By Barbara Bray Oakland (MI) Chapter
The joy of growing native plants is not only reveling in their blooming beauty, but also anticipating the next years growth, even while the snow is lying deep around the browns and grays of last years stems. As the days brighten and the snow melts away into tiny rivulets across my garden, I see signs of spring. A small green leaf growing stronger, grasses poking up from the wet soil, and birds chattering away in my back yard as if to say everything is coming alive again.
For thousands of years, springtime celebrations have been part of peoples lives, and perhaps the most treasured symbol of springtime is the egg. The idea of coloring eggs is believed to date back more than 2,000 years. In early times, people probably gathered wild bird eggs to exchange with others to celebrate the return of spring. As chickens became domesticated, people began to color the white eggs with plant-based dyes to resemble the colorful eggs of wild birds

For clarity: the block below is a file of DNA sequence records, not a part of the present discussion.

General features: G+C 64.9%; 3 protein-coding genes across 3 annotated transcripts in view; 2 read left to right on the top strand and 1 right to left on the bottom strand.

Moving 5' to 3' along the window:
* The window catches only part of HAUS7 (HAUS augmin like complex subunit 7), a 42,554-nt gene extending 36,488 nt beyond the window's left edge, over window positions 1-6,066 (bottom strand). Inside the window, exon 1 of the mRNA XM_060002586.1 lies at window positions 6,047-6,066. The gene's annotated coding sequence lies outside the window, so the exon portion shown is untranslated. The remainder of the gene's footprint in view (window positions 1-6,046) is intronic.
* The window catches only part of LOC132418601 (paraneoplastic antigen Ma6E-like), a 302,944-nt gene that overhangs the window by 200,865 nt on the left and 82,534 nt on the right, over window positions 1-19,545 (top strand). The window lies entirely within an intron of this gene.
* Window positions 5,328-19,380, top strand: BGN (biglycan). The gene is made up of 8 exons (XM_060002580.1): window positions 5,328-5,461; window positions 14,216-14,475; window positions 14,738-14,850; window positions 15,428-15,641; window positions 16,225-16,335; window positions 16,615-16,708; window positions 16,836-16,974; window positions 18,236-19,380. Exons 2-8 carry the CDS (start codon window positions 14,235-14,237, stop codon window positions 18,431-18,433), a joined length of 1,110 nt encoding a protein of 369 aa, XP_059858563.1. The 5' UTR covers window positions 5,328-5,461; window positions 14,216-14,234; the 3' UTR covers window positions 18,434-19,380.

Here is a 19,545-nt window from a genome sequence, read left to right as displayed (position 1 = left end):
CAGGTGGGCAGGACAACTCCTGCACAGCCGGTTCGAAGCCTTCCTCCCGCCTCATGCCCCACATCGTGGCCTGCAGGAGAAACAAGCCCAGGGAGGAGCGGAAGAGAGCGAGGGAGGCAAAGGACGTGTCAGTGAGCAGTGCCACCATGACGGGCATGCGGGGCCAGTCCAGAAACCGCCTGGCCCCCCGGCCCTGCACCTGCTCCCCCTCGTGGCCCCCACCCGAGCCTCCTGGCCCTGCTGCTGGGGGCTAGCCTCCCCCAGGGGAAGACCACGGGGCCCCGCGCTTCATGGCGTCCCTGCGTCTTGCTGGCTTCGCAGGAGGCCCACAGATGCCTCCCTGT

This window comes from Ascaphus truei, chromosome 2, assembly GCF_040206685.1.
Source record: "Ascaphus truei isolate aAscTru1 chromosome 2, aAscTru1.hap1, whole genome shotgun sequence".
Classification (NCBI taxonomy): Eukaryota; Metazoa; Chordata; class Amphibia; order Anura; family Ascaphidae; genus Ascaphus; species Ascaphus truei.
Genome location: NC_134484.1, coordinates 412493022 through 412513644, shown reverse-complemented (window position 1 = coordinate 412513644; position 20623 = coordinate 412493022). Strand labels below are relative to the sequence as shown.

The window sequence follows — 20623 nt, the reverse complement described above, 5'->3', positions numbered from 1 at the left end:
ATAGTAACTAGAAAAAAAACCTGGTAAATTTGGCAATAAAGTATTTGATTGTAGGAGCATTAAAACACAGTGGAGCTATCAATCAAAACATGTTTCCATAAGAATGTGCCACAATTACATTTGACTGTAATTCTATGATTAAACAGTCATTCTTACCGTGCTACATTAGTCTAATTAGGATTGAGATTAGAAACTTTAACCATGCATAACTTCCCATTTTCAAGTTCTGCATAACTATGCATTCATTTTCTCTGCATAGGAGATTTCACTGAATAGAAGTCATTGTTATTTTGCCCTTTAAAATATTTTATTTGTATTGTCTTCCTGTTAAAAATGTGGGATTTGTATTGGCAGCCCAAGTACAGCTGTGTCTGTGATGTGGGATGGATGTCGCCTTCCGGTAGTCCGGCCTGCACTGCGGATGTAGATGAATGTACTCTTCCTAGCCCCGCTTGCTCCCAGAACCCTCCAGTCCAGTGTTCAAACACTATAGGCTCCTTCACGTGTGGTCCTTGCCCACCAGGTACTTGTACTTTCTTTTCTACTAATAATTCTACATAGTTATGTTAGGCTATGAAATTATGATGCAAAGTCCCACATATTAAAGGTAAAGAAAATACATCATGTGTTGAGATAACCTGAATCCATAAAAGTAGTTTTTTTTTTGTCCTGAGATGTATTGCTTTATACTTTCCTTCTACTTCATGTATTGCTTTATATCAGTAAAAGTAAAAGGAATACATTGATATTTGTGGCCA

Although many people today use store-bought, artificial dyes to color eggs, beautiful colors can be obtained from natural dyes. When using natural dyes, the eggs are cooked and dyed at the same time. Start with a single layer of eggs in a pan and add enough cold water to cover. Add about two teaspoons of vinegar and then the plant material. The amount of plant material needed depends upon how many eggs you are using. Bring the water to a boil. Reduce heat and simmer for 15 minutes. Check the eggs. If the color is dark enough, remove the eggs from the dye and rinse in cold water until they are cool to the touch. Store the eggs in the refrigerator. If you want a darker shade, remove eggs from the dye. Cool the liquid and the eggs. Then place eggs back into the dye and let them sit in the refrigerator overnight. Remove the eggs from the liquid and let them dry. Place your eggs on a piece of crumpled aluminum foil to avoid spots.
Unless the eggshells are cracked before or during cooking, neither the color nor the taste of the dyes will affect the peeled egg. Since the plant material used to dye the eggs is edible, any bits of color that seep into the egg will also be edible.
Dadd, Debra Lynn. Coloring Springtime Eggs with Natural Dyes. World wise Wiseguide at www.worldwise.com/eggs
Katz, Adrienne. Naturewatch: Exploring Nature with your Children. Addison-Wesley Publishing Company: Reading, Massachusetts, 1986.
Thomson, Ruth. Spring. (Starting Points). Franklin Watts: New York, 1990.
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Updated: Jun 12, 2005.